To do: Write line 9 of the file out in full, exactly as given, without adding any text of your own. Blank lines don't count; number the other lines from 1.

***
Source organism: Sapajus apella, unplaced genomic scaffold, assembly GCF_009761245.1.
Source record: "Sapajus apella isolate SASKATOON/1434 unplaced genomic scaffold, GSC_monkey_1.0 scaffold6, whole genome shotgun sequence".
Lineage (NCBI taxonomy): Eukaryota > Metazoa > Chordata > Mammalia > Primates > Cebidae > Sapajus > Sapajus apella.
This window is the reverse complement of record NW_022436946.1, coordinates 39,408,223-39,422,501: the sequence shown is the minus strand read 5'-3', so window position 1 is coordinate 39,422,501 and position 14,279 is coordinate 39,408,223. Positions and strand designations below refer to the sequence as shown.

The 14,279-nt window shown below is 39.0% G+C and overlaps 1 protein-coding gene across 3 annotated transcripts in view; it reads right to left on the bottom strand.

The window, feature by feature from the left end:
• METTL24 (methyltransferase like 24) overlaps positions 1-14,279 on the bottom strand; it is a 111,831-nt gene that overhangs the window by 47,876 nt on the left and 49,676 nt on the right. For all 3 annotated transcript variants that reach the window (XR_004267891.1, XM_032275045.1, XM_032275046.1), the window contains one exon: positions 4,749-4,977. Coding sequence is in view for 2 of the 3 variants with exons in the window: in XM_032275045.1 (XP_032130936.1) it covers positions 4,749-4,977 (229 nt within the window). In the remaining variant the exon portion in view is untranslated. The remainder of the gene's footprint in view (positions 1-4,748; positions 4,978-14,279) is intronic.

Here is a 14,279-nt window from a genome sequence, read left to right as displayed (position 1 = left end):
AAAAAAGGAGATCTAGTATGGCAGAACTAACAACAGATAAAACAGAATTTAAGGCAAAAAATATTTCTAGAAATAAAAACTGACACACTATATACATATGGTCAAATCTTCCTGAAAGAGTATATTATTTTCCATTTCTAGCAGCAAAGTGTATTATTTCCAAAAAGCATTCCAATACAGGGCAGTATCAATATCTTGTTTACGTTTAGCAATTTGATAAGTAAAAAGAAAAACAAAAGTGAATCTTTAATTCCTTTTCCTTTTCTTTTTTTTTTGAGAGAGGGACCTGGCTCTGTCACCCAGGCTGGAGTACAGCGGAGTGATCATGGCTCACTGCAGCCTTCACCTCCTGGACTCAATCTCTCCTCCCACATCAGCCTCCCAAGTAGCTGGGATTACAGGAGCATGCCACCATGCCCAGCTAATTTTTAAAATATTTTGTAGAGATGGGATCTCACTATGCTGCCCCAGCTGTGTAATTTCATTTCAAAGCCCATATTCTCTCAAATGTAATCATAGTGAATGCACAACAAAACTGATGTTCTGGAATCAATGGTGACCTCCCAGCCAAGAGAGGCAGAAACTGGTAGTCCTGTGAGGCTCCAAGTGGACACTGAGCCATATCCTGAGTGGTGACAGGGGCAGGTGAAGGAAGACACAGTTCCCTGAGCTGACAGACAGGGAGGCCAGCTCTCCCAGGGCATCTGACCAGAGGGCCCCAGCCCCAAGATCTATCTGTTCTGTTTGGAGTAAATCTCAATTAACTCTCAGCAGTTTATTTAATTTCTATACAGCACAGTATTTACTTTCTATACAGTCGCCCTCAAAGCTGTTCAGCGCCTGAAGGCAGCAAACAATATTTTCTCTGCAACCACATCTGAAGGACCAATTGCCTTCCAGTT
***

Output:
AAAAAAGGAGATCTAGTATGGCAGAACTAACAACAGATAAAACAGAATTTAAGGCAAAAAATATTTCTAGAAATAAAAACTGACACACTATATACATATGGTCAAATCTTCCTGAAAGAGTATATTATTTTCCATTTCTAGCAGCAAAGTGTATTATTTCCAAAAAGCATTCCAATACAGGGCAGTATCAATATCTTGTTTACGTTTAGCAATTTGATAAGTAAAAAGAAAAACAAAAGTGAATCTTTAATTCCTTTTCCTTTTCTTTTTTTTTTGAGAGAGGGACCTGGCTCTGTCACCCAGGCTGGAGTACAGCGGAGTGATCATGGCTCACTGCAGCCTTCACCTCCTGGACTCAATCTCTCCTCCCACATCAGCCTCCCAAGTAGCTGGGATTACAGGAGCATGCCACCATGCCCAGCTAATTTTTAAAATATTTTGTAGAGATGGGATCTCACTATGCTGCCCCAGCTGTGTAATTTCATTTCAAAGCCCATATTCTCTCAAATGTAATCATAGTGAATGCACAACAAAACTGATGTTCTGGAATCAATGGTGACCTCCCAGCCAAGAGAGGCAGAAACTGGTAGTCCTGTGAGGCTCCAAGTGGACACTGAGCCATATCCTGAGTGGTGACAGGGGCAGGTGAAGGAAGACACAGTTCCCTGAGCTGACAGACAGGGAGGCCAGCTCTCCCAGGGCATCTGACCAGAGGGCCCCAGCCCCAAGATCTATCTGTTCTGTTTGGAGTAAATCTCAATTAACTCTCAGCAGTTTATTTAATTTCTATACAGCACAGTATTTACTTTCTATACAGTCGCCCTCAAAGCTGTTCAGCGCCTGAAGGCAGCAAACAATATTTTCTCTGCAACCACATCTGAAGGACCAATTGCCTTCCAGTT